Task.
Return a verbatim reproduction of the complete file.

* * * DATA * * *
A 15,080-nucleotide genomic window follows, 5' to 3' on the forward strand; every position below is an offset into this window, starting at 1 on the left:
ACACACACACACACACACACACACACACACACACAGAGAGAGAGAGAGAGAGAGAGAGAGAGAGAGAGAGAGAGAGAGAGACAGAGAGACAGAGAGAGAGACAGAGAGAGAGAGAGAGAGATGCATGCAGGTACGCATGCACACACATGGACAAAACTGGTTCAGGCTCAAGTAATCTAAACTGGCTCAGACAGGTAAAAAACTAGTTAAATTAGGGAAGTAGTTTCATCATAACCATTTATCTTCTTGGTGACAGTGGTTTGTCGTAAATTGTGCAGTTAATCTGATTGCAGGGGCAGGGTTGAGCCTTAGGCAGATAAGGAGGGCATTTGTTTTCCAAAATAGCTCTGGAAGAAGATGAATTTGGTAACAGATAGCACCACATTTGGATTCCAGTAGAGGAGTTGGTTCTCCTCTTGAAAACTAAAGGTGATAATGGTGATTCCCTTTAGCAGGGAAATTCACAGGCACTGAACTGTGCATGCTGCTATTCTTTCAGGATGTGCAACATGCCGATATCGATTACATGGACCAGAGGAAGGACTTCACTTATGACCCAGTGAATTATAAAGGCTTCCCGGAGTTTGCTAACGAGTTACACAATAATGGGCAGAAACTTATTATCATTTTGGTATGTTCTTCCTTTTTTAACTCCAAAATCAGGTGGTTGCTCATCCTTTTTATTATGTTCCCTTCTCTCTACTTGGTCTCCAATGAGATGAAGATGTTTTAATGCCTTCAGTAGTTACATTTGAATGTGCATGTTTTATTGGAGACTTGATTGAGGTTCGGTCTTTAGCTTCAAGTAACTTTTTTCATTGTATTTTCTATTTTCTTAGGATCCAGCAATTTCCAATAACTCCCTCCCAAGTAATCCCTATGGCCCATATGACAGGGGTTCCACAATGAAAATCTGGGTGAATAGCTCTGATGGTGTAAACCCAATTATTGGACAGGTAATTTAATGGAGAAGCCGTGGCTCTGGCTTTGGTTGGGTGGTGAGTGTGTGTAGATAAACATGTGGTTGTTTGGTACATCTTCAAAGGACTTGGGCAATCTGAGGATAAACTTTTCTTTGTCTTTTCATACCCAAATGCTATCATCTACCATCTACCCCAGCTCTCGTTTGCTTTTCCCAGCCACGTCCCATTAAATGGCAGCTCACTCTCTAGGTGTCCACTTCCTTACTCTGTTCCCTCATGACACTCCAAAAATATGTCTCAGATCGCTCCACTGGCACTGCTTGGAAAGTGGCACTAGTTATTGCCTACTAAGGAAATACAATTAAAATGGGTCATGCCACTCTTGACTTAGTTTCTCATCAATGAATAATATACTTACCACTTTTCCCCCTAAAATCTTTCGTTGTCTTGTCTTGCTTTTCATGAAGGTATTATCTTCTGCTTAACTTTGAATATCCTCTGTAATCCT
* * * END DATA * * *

A 15,080-nucleotide genomic window follows, 5' to 3' on the forward strand; every position below is an offset into this window, starting at 1 on the left:
ACACACACACACACACACACACACACACACACACAGAGAGAGAGAGAGAGAGAGAGAGAGAGAGAGAGAGAGAGAGAGAGACAGAGAGACAGAGAGAGAGACAGAGAGAGAGAGAGAGAGATGCATGCAGGTACGCATGCACACACATGGACAAAACTGGTTCAGGCTCAAGTAATCTAAACTGGCTCAGACAGGTAAAAAACTAGTTAAATTAGGGAAGTAGTTTCATCATAACCATTTATCTTCTTGGTGACAGTGGTTTGTCGTAAATTGTGCAGTTAATCTGATTGCAGGGGCAGGGTTGAGCCTTAGGCAGATAAGGAGGGCATTTGTTTTCCAAAATAGCTCTGGAAGAAGATGAATTTGGTAACAGATAGCACCACATTTGGATTCCAGTAGAGGAGTTGGTTCTCCTCTTGAAAACTAAAGGTGATAATGGTGATTCCCTTTAGCAGGGAAATTCACAGGCACTGAACTGTGCATGCTGCTATTCTTTCAGGATGTGCAACATGCCGATATCGATTACATGGACCAGAGGAAGGACTTCACTTATGACCCAGTGAATTATAAAGGCTTCCCGGAGTTTGCTAACGAGTTACACAATAATGGGCAGAAACTTATTATCATTTTGGTATGTTCTTCCTTTTTTAACTCCAAAATCAGGTGGTTGCTCATCCTTTTTATTATGTTCCCTTCTCTCTACTTGGTCTCCAATGAGATGAAGATGTTTTAATGCCTTCAGTAGTTACATTTGAATGTGCATGTTTTATTGGAGACTTGATTGAGGTTCGGTCTTTAGCTTCAAGTAACTTTTTTCATTGTATTTTCTATTTTCTTAGGATCCAGCAATTTCCAATAACTCCCTCCCAAGTAATCCCTATGGCCCATATGACAGGGGTTCCACAATGAAAATCTGGGTGAATAGCTCTGATGGTGTAAACCCAATTATTGGACAGGTAATTTAATGGAGAAGCCGTGGCTCTGGCTTTGGTTGGGTGGTGAGTGTGTGTAGATAAACATGTGGTTGTTTGGTACATCTTCAAAGGACTTGGGCAATCTGAGGATAAACTTTTCTTTGTCTTTTCATACCCAAATGCTATCATCTACCATCTACCCCAGCTCTCGTTTGCTTTTCCCAGCCACGTCCCATTAAATGGCAGCTCACTCTCTAGGTGTCCACTTCCTTACTCTGTTCCCTCATGACACTCCAAAAATATGTCTCAGATCGCTCCACTGGCACTGCTTGGAAAGTGGCACTAGTTATTGCCTACTAAGGAAATACAATTAAAATGGGTCATGCCACTCTTGACTTAGTTTCTCATCAATGAATAATATACTTACCACTTTTCCCCCTAAAATCTTTCGTTGTCTTGTCTTGCTTTTCATGAAGGTATTATCTTCTGCTTAACTTTGAATATCCTCTGTAATCCT